WASHINGTON (CNN) -- Voting on strictly partisan lines, a House committee recommended Wednesday that Attorney General Eric Holder be cited for contempt of Congress for failing to turn over documents relating to the botched Fast and Furious weapons sting operation.
The measure now goes to the full House for consideration, expected next week, of what would be an unprecedented event -- Congress holding a sitting attorney general in contempt.
All 23 Republicans on the House Oversight and Government Reform Committee supported the measure, while the 17 Democrats opposed it, reflecting the deep political divide on the issue.
The vote ended an extraordinary day-long hearing that took place after President Barack Obama asserted executive privilege over some documents sought by the panel investigating the Fast and Furious program.
Committee chairman Rep. Darrell Issa, D-California, refused to put off consideration of the measure, saying the White House assertion of executive privilege "falls short" of any reason to delay the hearing.
However, the committee's top Democrat, Rep. Elijah Cummings of Maryland, accused Issa of setting an "impossible standard" for Holder by initially demanding documents the attorney general is legally prohibited from providing.
Now Issa has "no interest in resolving" the dispute with Holder, Cummings said.
Wednesday's developments further heightened the drama of a high-profile showdown between Issa and Holder over the committee's demand for the Department of Justice to turn over more documents about the Fast and Furious program.
The White House move means the Department of Justice can withhold some of the documents from the House Oversight Committee, which was scheduled to consider a contempt measure Wednesday against Holder.
In a letter to Obama seeking the assertion of executive privilege, Holder said the documents involved related to the Justice Department's "response to congressional oversight and related media inquiries," and that release of internal executive branch documents would have "significant, damaging consequences."
Holder also said releasing the documents would "inhibit the candor of executive branch deliberations in the future and significantly impair the ability of the executive branch to respond independently and effectively to congressional oversight."
A separate Justice Department letter to Issa made public minutes before Wednesday's committee meeting was scheduled to begin said Obama "has asserted executive privilege over the relevant post-February 4, 2011, documents."
"We regret that we have arrived at this point, after the many steps we have taken to address the committee's concerns and to accommodate the committee's legitimate oversight interests regarding Operation Fast and Furious," said the letter from Deputy Attorney General James Cole. "Although we are deeply disappointed that the committee appears intent on proceeding with a contempt vote, the department remains willing to work with the committee to reach a mutually satisfactory resolution of the outstanding issues."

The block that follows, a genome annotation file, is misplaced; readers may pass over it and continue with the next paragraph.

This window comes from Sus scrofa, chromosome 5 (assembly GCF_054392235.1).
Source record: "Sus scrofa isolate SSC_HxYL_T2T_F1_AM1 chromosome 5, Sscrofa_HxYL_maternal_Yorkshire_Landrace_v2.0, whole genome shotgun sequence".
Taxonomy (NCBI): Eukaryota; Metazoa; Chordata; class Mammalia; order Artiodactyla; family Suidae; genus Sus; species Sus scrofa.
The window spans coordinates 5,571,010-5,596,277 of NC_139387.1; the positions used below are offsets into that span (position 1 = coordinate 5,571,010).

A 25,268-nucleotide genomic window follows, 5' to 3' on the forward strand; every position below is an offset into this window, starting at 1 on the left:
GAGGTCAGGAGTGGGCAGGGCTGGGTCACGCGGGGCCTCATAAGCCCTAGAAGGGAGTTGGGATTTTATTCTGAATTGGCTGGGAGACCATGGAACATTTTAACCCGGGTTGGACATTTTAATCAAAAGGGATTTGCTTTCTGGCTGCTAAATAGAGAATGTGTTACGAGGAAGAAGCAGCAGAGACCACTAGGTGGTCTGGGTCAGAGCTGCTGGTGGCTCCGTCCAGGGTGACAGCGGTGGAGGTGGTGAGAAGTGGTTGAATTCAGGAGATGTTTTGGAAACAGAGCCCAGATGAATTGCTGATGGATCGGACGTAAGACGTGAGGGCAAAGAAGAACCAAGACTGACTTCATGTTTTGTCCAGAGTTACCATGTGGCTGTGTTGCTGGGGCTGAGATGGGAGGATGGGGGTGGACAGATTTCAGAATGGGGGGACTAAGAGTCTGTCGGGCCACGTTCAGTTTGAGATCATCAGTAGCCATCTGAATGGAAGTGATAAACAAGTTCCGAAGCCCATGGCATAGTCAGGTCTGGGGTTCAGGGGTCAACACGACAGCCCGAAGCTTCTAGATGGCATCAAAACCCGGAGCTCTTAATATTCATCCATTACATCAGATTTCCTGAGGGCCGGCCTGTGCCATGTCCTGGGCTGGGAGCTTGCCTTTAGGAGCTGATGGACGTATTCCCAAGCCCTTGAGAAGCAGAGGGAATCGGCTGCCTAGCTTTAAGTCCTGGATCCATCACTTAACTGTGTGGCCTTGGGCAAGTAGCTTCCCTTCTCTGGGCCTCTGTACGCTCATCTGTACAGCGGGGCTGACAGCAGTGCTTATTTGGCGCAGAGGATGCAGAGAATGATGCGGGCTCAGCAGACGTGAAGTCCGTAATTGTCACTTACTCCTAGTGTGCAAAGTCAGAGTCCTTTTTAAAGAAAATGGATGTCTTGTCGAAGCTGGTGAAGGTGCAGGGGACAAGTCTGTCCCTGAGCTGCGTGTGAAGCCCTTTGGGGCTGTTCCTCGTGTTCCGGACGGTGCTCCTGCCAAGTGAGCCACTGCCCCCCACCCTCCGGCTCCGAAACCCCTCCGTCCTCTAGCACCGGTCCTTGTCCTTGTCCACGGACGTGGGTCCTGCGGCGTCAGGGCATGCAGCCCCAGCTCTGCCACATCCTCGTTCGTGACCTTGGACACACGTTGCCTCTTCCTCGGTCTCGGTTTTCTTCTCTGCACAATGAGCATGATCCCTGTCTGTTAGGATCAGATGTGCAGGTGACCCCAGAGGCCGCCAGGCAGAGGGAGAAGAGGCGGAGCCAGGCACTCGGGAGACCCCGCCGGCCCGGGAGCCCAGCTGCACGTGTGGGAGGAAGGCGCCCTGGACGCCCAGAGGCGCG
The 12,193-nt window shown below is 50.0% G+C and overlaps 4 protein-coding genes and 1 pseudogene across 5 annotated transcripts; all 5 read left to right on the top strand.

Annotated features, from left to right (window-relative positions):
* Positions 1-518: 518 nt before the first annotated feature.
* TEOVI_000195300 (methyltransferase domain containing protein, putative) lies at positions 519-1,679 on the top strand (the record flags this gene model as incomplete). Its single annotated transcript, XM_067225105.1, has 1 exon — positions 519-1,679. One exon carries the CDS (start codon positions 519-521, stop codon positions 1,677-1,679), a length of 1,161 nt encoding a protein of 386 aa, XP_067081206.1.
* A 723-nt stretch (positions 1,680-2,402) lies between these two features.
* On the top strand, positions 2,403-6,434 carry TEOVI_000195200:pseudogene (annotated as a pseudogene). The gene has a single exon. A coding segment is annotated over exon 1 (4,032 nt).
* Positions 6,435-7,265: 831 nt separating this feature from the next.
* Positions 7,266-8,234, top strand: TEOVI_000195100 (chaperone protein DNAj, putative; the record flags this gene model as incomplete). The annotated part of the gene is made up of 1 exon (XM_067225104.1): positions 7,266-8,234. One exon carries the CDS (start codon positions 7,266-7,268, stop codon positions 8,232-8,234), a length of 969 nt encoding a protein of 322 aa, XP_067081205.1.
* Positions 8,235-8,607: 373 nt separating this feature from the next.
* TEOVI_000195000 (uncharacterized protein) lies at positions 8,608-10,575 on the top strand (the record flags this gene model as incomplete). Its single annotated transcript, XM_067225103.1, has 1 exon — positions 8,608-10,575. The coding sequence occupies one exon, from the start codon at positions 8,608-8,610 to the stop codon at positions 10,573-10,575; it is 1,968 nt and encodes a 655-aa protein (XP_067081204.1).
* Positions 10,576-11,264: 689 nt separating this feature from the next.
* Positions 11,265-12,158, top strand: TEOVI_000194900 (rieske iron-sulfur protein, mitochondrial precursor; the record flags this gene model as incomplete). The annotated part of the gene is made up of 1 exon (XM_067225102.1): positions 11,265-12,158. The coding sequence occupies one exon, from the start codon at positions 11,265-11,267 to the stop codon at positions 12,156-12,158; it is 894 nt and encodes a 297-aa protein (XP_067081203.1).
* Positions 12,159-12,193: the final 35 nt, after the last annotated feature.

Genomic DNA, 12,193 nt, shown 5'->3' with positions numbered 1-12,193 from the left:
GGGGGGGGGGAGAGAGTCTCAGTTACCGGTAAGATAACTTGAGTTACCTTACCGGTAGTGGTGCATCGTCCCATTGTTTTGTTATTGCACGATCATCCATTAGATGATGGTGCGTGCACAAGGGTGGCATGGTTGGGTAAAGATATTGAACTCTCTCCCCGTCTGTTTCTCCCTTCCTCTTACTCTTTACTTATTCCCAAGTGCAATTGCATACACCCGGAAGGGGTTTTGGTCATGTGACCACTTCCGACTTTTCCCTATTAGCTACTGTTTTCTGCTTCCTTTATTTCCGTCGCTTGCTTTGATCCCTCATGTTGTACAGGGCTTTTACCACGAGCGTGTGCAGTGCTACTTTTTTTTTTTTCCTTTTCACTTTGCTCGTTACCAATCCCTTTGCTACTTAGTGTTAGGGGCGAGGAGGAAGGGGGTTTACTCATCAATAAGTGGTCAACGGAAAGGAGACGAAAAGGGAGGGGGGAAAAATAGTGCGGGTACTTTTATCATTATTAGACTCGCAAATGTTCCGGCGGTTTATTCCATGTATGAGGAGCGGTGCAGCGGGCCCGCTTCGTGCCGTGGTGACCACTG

The hearing started 20 minutes late as panel members digested Cole's letter, and Issa immediately made clear he intended to hold a vote on the contempt measure.
Issa's committee is specifically seeking documents that show why the Department of Justice decided to withdraw as inaccurate a February 2011 letter sent to Congress that said top officials had only recently learned about Fast and Furious.
Holder said he offered to turn over some of the documents sought by Issa when they met Tuesday in a final effort to resolve the dispute before Wednesday's hearing. Issa, however, said Holder put unreasonable conditions on his offer/
In a letter to Issa after Tuesday's meeting, Cole reiterated Holder's position that the documents would show Holder had nothing to hide about his role in Fast and Furious.
Cole noted that the lone point of dispute was whether the February 4, 2011, letter was part of a broader effort to obstruct a congressional investigation.
"The answer to that question is an emphatic 'no' and we have offered the committee the opportunity to satisfy itself that that is so," Cole wrote.
The Bureau of Alcohol, Tobacco, Firearms and Explosives launched Operation Fast and Furious out of Arizona to track weapon purchases by Mexican drug cartels. However, it lost track of more than 1,000 firearms that the agency had allowed straw buyers to carry across the border, and two of the lost weapons turned up at the scene of the 2010 killing of U.S. Border Patrol agent Brian Terry.
Issa and other Republicans on the panel mentioned Terry's death by name in accusing Holder and the Justice Department of trying to stonewall the investigation of what happened.
"The Department of Justice has fought this investigation every step of the way," Issa said.
Rep. Jason Chaffetz, R-Utah, complained that subpoenas for documents remained